States Raising the Bar for Long-Term Care, Support Services
Long-term care for the elderly and disabled is driving up Medicaid costs, and states should take notice. That was the message of speakers at the 2015 CSG Medicaid Policy Academy held June 17-19 in Washington, D.C.
“In nine states, at least 30 percent of Medicaid enrollees are elderly or disabled,” explained Matt McKillop, an officer for the State Health Care Spending division of The Pew Charitable Trusts.
The main source of funding to provide long-term care and support for these individuals streams from Medicaid through state budgets. McKillop highlighted national data from the Centers for Medicare and Medicaid Services that showed the elderly and disabled individuals comprised 24 percent of Medicaid enrollees in 2010, but accounted for 64 percent of total Medicaid expenditures in the states.
“As a result of (elderly and disabled Medicaid enrollees’) high cost per capita, the proportion of a state’s Medicaid beneficiaries who are elderly and disabled is a major cost driver of Medicaid spending,” said McKillop. “On average, Medicaid spends over five times more on these people than on parents and children with Medicaid coverage.”
Adults are living longer and, just like the millions of disabled and chronically ill individuals around the nation, demanding more services while remaining at home in their own communities.
“It’s up to (state governments) to figure out how to solve this problem, using innovation and creative ways to garner more support through Medicaid for long-term care and support services,” said Matt Salo, executive director of the National Association of Medicaid Directors.
One option states are pushing is the use of family caregivers—or individuals who provide care and direct assistance to an elderly, disabled or chronically ill family member or significant other—usually at no cost. According to AARP, more than 42 million family caregivers across the country have provided an estimated $450 billion in unpaid care since 2009.
Experts say that without the services of family caregivers, states would have to absorb the cost.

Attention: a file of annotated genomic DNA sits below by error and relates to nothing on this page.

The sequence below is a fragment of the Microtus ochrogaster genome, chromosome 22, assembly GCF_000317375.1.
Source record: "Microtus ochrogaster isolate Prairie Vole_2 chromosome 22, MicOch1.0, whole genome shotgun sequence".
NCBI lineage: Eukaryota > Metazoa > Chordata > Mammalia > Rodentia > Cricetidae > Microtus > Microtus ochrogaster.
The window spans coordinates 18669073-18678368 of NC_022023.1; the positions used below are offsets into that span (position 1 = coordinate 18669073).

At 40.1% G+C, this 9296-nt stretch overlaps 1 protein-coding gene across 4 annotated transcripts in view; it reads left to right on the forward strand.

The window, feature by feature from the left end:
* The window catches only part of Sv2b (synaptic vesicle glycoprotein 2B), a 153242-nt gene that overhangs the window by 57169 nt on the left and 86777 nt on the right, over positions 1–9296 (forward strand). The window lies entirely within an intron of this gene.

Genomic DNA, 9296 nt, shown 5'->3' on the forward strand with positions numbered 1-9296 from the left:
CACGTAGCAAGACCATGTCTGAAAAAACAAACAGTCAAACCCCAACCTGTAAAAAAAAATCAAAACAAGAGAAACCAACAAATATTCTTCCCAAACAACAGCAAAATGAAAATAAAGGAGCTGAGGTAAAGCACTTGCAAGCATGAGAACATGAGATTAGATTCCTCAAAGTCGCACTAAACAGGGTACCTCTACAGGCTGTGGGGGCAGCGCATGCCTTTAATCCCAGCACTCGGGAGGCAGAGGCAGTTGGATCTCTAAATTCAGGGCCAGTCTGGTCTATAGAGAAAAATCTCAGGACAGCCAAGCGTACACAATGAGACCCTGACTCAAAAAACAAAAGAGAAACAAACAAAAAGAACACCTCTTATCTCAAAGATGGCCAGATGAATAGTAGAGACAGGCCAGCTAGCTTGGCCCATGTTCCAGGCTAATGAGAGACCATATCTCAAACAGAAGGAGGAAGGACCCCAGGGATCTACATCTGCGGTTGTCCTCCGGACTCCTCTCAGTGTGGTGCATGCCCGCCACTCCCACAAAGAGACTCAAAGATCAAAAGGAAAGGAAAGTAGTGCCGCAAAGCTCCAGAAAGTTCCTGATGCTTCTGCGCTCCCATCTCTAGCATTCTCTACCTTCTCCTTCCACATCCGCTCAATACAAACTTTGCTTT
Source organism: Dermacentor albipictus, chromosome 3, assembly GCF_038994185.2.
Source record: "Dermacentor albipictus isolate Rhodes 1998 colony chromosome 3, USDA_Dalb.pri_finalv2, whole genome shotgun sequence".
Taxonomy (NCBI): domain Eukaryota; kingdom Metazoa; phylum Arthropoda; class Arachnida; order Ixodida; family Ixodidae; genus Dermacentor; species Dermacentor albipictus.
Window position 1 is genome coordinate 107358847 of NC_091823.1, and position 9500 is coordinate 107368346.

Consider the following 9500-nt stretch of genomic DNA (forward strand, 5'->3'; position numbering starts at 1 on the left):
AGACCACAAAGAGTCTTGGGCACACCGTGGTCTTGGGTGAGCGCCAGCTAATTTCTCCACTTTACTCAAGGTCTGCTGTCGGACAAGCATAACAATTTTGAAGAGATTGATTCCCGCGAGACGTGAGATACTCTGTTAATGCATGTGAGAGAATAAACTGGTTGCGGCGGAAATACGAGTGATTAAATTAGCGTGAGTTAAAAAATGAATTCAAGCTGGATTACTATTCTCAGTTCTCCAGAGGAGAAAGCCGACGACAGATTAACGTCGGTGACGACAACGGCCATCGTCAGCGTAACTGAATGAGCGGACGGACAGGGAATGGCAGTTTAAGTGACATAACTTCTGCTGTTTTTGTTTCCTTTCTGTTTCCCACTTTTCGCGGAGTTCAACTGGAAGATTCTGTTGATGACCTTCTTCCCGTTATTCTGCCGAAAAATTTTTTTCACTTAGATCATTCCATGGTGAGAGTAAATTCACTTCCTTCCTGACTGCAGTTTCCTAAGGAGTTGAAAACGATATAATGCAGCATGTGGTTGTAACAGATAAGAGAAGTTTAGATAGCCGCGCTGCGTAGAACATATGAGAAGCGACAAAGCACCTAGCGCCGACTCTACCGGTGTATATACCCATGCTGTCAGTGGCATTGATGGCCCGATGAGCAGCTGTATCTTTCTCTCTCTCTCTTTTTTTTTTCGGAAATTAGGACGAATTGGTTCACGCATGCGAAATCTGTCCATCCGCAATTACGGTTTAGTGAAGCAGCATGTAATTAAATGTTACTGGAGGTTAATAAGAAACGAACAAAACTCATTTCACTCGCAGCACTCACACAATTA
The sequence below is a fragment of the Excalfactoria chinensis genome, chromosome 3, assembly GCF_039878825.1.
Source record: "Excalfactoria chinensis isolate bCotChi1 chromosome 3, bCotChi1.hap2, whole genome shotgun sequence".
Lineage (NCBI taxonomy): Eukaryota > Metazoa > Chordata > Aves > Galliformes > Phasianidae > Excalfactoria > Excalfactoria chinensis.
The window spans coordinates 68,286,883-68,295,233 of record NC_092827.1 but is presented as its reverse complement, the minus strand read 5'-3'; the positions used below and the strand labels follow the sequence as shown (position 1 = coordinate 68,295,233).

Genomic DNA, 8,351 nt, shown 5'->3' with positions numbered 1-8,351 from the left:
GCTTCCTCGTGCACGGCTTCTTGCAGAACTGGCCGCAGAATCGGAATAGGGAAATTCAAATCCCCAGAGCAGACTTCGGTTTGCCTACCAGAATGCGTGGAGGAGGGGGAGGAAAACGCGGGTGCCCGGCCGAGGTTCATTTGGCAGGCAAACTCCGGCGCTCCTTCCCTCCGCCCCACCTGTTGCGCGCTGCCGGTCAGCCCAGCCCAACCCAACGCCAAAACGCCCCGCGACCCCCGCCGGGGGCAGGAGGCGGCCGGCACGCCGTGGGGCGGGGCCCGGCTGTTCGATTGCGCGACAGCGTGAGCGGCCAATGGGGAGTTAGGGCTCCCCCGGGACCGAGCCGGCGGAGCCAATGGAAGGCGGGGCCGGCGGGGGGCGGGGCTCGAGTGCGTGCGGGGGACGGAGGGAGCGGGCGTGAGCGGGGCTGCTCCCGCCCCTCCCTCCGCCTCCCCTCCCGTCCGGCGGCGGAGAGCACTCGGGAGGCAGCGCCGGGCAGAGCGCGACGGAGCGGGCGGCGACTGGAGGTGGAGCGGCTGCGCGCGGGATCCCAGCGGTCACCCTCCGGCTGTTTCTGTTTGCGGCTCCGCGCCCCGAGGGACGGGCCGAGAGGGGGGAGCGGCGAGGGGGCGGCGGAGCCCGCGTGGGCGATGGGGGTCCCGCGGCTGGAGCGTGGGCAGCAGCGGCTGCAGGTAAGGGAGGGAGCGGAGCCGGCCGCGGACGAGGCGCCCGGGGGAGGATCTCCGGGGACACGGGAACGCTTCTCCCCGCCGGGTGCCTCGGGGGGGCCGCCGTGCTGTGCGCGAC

“The interesting thing about (family caregivers) is that they are not asking or demanding help, because they feel obligated as a family member to do so,” said Elaine Ryan, AARP’s vice president of state advocacy and strategy integration, who was a family caregiver for her elderly parents.
But states should do more to support family caregivers, she said.
One way states are doing that is through new legislation.
In 2011, Connecticut became the first state in the nation to pass a paid sick leave law, which required employers to provide qualifying workers with paid sick leave that can be used for the employee or an immediate family member who is sick or involved in family violence.
In Indiana, where 1.34 million family caregivers provide unpaid care totaling nearly $9.4 billion annually, state legislators—including Rep. Ed Clere, chairman of CSG’s Health Public Policy Committee—are championing legislation to better support the state’s long-term care and support system by providing family caregivers greater access to information and services when their family member or loved one receives medical care. Clere helped to pass legislation in Indiana that supported open access for patients and caregivers to patients’ electronic health records.
Clere also helped to pass legislation developed by AARP to support family caregivers in his state.
Ryan said 15 states, including Indiana, have passed the Caregiver, Advise, Record, Enable Act, also known as the CARE Act. The legislation has three main provisions. Upon admission to a hospital or rehabilitation facility, the name of the family caregiver must be recorded; the assigned family caregiver must be notified if the family member is discharged to another facility or released to go home; and hospitals and rehabilitation facilities must provide explanation and in-person instructions to the family caregiver about medical tasks that need to be performed at home.
Connecticut Sen. Mae Flexor was driven by personal experience to pass similar legislation this year.
“My father was discharged from a hospital and given discharge instructions on how to care for a wound he couldn’t reach. No one in the family was notified of his discharge,” she said.
According to Ryan, the need to better support family caregivers isn’t solely a policy issue; for many, it will become a personal issue.
“You are either a caregiver now or will need one in the future,” she said.